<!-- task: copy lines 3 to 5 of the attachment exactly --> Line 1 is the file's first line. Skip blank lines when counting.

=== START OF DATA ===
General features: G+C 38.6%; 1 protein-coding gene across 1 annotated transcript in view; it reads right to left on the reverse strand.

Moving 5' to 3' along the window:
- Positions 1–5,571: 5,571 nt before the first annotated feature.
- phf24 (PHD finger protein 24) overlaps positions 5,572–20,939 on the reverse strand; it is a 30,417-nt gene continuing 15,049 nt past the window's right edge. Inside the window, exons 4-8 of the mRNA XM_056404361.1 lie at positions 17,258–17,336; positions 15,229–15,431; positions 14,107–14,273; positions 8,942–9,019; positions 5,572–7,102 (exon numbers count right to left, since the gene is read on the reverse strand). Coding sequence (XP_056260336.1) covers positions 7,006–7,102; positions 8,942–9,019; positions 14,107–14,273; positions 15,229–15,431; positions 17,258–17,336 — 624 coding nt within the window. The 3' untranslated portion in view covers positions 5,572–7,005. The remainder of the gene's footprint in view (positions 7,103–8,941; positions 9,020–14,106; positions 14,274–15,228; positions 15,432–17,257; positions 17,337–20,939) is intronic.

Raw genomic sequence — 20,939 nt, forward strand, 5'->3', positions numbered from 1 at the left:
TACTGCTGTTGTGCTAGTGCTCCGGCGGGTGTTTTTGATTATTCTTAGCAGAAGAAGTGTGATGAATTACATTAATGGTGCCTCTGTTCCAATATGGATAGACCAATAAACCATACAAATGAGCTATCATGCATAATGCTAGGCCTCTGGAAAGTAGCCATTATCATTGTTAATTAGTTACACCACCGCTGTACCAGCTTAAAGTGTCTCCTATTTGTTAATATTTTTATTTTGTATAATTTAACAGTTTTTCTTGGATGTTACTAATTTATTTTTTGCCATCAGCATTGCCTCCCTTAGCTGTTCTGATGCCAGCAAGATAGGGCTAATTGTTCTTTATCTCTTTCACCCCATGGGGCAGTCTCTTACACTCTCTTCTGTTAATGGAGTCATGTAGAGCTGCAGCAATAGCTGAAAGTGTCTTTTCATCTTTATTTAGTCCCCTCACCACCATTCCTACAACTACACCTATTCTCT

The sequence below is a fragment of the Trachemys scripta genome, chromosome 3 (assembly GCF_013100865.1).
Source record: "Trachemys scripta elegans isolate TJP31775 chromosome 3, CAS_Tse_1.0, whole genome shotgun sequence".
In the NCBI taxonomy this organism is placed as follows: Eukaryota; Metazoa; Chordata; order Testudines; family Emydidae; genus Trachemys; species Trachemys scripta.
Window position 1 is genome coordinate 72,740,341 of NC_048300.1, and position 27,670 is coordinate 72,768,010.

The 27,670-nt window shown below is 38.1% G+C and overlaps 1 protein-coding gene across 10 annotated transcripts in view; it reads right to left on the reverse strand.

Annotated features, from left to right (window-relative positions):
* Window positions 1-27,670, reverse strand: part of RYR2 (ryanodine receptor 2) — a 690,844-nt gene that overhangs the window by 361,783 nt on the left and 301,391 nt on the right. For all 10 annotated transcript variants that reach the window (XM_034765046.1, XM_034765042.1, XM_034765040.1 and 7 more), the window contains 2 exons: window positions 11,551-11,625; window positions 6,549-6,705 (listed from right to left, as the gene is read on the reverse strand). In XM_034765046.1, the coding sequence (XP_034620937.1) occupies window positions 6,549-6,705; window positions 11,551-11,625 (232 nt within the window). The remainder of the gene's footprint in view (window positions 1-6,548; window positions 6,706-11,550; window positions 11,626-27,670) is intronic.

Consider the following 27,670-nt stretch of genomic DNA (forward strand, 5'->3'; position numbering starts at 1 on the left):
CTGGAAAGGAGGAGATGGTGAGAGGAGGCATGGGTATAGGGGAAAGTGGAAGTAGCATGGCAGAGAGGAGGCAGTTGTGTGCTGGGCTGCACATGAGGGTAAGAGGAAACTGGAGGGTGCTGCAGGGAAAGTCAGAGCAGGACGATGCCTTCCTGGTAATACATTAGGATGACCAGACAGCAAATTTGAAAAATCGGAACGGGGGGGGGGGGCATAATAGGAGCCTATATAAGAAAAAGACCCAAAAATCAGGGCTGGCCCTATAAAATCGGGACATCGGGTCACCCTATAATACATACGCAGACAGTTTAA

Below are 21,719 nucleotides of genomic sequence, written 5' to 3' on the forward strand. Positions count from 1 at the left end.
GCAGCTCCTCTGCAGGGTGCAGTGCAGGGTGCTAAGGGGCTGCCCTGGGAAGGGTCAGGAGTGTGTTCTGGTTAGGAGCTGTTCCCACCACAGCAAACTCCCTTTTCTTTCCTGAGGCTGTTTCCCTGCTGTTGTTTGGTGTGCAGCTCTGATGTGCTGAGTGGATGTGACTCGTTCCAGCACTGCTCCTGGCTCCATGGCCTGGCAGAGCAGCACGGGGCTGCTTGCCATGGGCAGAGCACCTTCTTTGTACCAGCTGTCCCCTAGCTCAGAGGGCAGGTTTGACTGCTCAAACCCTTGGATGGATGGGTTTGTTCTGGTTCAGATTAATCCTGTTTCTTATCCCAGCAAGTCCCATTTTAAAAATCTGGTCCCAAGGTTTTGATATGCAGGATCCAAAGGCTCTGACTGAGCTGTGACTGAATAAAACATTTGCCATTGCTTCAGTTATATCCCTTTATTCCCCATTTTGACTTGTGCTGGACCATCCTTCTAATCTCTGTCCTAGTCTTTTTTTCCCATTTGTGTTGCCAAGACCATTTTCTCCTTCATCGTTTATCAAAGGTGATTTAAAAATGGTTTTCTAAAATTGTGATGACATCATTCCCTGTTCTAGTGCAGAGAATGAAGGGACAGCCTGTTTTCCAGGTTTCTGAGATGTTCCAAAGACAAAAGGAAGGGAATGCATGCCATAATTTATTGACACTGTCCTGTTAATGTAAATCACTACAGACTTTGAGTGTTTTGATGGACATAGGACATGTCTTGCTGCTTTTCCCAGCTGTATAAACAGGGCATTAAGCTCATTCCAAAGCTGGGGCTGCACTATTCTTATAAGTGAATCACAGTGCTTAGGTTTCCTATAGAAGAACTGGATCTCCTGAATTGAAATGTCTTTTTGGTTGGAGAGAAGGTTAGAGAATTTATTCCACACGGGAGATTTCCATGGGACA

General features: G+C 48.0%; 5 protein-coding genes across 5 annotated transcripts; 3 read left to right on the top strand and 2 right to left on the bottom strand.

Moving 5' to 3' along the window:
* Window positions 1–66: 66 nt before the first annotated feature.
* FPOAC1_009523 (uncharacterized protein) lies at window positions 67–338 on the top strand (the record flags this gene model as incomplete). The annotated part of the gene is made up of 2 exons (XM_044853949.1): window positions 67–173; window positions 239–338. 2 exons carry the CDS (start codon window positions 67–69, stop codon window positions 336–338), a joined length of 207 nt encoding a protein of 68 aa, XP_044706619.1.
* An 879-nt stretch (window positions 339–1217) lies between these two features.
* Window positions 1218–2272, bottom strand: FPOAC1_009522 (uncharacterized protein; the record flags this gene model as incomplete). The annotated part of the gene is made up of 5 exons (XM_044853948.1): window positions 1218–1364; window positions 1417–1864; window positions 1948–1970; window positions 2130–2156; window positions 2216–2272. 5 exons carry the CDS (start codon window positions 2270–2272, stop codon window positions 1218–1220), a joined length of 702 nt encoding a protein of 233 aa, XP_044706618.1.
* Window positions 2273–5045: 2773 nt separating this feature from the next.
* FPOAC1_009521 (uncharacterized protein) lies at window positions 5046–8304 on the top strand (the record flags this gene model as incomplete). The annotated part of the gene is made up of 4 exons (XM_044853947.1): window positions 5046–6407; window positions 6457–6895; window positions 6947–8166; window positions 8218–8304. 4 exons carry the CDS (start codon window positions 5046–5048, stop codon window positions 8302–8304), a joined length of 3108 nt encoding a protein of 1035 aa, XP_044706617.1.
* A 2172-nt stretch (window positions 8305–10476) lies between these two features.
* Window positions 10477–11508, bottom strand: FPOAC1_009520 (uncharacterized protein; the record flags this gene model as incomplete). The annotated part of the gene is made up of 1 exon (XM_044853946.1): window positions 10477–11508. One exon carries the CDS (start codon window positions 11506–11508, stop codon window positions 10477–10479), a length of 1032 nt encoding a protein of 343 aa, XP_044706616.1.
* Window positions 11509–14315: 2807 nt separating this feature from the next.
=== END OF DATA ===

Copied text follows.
- Positions 1–5,571: 5,571 nt before the first annotated feature.
- phf24 (PHD finger protein 24) overlaps positions 5,572–20,939 on the reverse strand; it is a 30,417-nt gene continuing 15,049 nt past the window's right edge. Inside the window, exons 4-8 of the mRNA XM_056404361.1 lie at positions 17,258–17,336; positions 15,229–15,431; positions 14,107–14,273; positions 8,942–9,019; positions 5,572–7,102 (exon numbers count right to left, since the gene is read on the reverse strand). Coding sequence (XP_056260336.1) covers positions 7,006–7,102; positions 8,942–9,019; positions 14,107–14,273; positions 15,229–15,431; positions 17,258–17,336 — 624 coding nt within the window. The 3' untranslated portion in view covers positions 5,572–7,005. The remainder of the gene's footprint in view (positions 7,103–8,941; positions 9,020–14,106; positions 14,274–15,228; positions 15,432–17,257; positions 17,337–20,939) is intronic.

Raw genomic sequence — 20,939 nt, forward strand, 5'->3', positions numbered from 1 at the left: